The Tube Bar prank call tape … as featured in “Red” (1991) dir. Christian Gore

One of the funniest and most famous prank call tapes of all-time were the series of calls made to the Tube Bar in New Jersey to the bar’s owner, a man known as Red.  The caller would ask Red if certain patrons were available at the bar to talk.  The names were usually plausible, but ultimately ridiculous names like “Pepi Roni” or “Mike Hunt” (say that last one to yourself a few times quietly, if you’re not sure it’s ridiculous).  Sometimes Red would comply, shouting out the ridiculous names into the bar, but other times he would see through the ruse and let loose with some of the funniest profanity ever uttered by a human being.  I realize being on the receiving end of telephone harassment isn’t funny, but when you’re not the one receiving it, it can sometimes be pretty f–king hysterical.

What’s featured here is the original Tube Bar tape set to visuals crafted by Film Threat editor Christian Gore, starring the late, great Lawrence Tierney as Red.  Aside from Joe in “Reservoir Dogs” and his role as Elaine’s dad on “Seinfeld,” this may be Tierney’s finest role.

As you can imagine, absolutely not safe for work.

If you haven’t noticed already, this is the “inspiration” for Bart Simpson’s prank calls to Moe on “The SImpsons.”

“Pulp Fiction” (1994) dir. /scr. Quentin Tarantino

In honor of this year’s Cannes Film Festival (taking place as we speak), here’s one of the best-known and most beloved of all the Palme D’Or winners, 1994’s “Pulp Fiction.” There’s not much more I can say about the “Star Wars” of the 1990s that hasn’t already been said. I had seen Quentin Tarantino’s first film “Reservoir Dogs” on its opening weekend at an upscale Arlington, VA art theater in the fall of 1992, after reading about it nearly a year before in the magazine “Film Threat.”  After seeing “Dogs,” I obnoxiously demanded that everyone I knew at the time see this film, carrying a VHS copy of the film to practically every gathering I went to for the next year and a half.  A year later, I saw the Tarantino-scripted “True Romance” twice on its opening weekend in 1993 and became an even more annoying (and mouth-breathing) Tarantino disciple.  Needless to say, by the fall of 1994, especially after it won the Palme D’Or at Cannes and had so many major critics vehemently raving about it (or condemning it), I could barely contain my excitement when “Pulp Fiction” finally made its US debut.  This time, I saw it at a Tuscaloosa, AL mall multiplex, which was a real sign that the underground planets had aligned and Tarantino’s blend of violence and comedy had become VERY chic by this point.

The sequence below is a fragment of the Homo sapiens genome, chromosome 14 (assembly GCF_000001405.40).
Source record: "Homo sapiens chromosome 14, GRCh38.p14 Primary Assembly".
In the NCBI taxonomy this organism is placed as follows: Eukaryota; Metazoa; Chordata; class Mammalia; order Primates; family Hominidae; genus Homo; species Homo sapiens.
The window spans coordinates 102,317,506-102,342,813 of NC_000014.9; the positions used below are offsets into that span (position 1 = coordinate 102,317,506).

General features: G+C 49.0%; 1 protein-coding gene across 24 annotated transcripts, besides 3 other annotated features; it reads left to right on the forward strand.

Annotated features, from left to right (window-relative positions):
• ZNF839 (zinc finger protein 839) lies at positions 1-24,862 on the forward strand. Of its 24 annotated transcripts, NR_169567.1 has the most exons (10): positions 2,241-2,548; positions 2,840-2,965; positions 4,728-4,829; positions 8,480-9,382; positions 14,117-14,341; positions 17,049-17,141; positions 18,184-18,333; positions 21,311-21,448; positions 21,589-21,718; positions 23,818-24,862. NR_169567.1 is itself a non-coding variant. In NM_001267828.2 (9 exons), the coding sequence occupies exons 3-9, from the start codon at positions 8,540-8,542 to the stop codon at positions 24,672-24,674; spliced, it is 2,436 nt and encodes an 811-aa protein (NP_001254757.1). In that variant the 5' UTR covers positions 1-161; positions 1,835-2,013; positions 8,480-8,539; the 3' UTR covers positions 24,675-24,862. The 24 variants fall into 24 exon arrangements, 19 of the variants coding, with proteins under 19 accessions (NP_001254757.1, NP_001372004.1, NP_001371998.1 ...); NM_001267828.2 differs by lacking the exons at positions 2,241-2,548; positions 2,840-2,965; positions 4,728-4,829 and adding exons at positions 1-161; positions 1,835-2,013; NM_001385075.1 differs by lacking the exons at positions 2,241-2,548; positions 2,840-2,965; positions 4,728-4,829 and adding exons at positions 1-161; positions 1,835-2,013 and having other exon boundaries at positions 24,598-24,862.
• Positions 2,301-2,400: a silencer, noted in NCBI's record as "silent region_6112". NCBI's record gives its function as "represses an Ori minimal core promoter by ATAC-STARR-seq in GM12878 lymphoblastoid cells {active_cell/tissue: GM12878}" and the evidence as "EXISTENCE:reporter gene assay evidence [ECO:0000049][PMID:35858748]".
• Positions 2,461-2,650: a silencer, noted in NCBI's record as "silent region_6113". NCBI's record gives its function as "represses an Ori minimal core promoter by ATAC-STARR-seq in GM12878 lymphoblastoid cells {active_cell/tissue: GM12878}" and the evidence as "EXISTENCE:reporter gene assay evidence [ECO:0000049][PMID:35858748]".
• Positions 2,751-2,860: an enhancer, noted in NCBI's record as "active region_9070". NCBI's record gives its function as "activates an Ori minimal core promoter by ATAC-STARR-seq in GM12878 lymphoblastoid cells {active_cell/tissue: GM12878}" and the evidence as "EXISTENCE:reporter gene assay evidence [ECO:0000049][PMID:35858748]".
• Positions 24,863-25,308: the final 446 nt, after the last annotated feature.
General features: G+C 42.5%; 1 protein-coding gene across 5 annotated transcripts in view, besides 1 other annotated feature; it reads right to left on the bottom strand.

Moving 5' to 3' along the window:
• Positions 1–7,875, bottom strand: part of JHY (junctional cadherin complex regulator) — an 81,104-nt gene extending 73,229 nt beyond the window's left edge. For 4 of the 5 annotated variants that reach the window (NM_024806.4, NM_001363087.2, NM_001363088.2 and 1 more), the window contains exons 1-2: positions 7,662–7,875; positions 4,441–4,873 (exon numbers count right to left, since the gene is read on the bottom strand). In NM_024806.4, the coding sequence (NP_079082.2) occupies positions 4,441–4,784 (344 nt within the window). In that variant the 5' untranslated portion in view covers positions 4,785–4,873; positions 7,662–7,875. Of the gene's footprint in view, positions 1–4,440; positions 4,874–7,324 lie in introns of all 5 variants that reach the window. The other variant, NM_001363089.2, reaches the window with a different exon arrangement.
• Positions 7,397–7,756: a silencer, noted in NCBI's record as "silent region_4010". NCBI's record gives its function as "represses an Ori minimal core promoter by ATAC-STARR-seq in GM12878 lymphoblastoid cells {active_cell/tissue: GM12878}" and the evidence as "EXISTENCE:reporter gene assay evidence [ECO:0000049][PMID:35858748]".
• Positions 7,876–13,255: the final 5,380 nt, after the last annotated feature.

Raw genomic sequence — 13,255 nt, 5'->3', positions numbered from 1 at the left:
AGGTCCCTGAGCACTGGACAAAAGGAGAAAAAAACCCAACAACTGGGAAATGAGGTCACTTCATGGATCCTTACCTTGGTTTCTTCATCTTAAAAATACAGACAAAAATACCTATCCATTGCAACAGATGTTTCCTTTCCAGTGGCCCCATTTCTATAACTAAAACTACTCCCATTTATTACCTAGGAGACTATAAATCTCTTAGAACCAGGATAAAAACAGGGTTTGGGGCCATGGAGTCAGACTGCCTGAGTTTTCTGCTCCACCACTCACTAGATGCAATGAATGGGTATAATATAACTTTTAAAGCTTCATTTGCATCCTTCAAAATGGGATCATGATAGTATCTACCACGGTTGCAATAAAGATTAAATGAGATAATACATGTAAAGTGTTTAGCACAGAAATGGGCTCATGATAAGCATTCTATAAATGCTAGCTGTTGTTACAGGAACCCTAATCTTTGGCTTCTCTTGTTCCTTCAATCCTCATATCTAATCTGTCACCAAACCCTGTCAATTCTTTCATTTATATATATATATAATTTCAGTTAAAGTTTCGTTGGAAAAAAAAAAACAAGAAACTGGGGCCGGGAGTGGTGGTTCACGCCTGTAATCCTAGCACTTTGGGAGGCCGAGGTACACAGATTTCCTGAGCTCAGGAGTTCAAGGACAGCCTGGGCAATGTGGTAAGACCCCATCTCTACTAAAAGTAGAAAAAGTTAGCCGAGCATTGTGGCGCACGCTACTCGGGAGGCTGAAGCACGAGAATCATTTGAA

Mark Seal recently composed a very lengthy, but immensely entertaining article about the making of “Pulp Fiction” for Vanity Fair’s March 2013 Hollywood issue, which you can read at the link below:

Nearly 20 years later, “Pulp Fiction” still packs a wallop.

“Fear of a Black Hat” (1994) dir. Rusty Cundieff

The cultural success of 1984’s “This is Spinal Tap” unleashed not only several films, but an entire genre we now know, sometimes love, and sometimes loathe, called “mockumentary.”  Some of the mockumentaries that have followed in “This is Spinal Tap”‘s wake have been good, some bad.  “Fear of a Black Hat” is on the good end of things.  Granted, it’s not a perfect movie and it’s very uneven, but it’s also quite funny, intelligent, and charming.  And if you watch it more than once, it will definitely grow on you like many good comedies inevitably do.  I remember reading about this in “Film Threat” magazine back in 1993 and when it hit one of my local theaters in the spring of 1994, I was intrigued enough to check it out.  I think it was a test release, since it didn’t get national distribution until later that summer.  I remember being one of two paying customers in the theater (and the showtime was a discounted matinee) and I remember liking it a lot.   I saw it many months later when it came out on video and liked it even more.  The attached trailer seems a little corny by today’s standards, but don’t let that dissuade you from checking it out.  It’s a solid mockumentary.  And trivia note: the beautiful female interviewer is Kasi Lemmons, director of the brilliant “Eve’s Bayou,” “The Caveman’s Valentine,” and “Talk to Me”.  (Sorry, I have a bit of a crush on Ms. Lemmons)

Cundieff popped up later on Michael Moore’s 1990s show “TV Nation” and has been involved with many great comedy TV shows, from”Chappelle’s Show” to “The Wanda Sykes Show.”  Cundieff’s a very funny man.  Let’s hope he gives us another feature soon.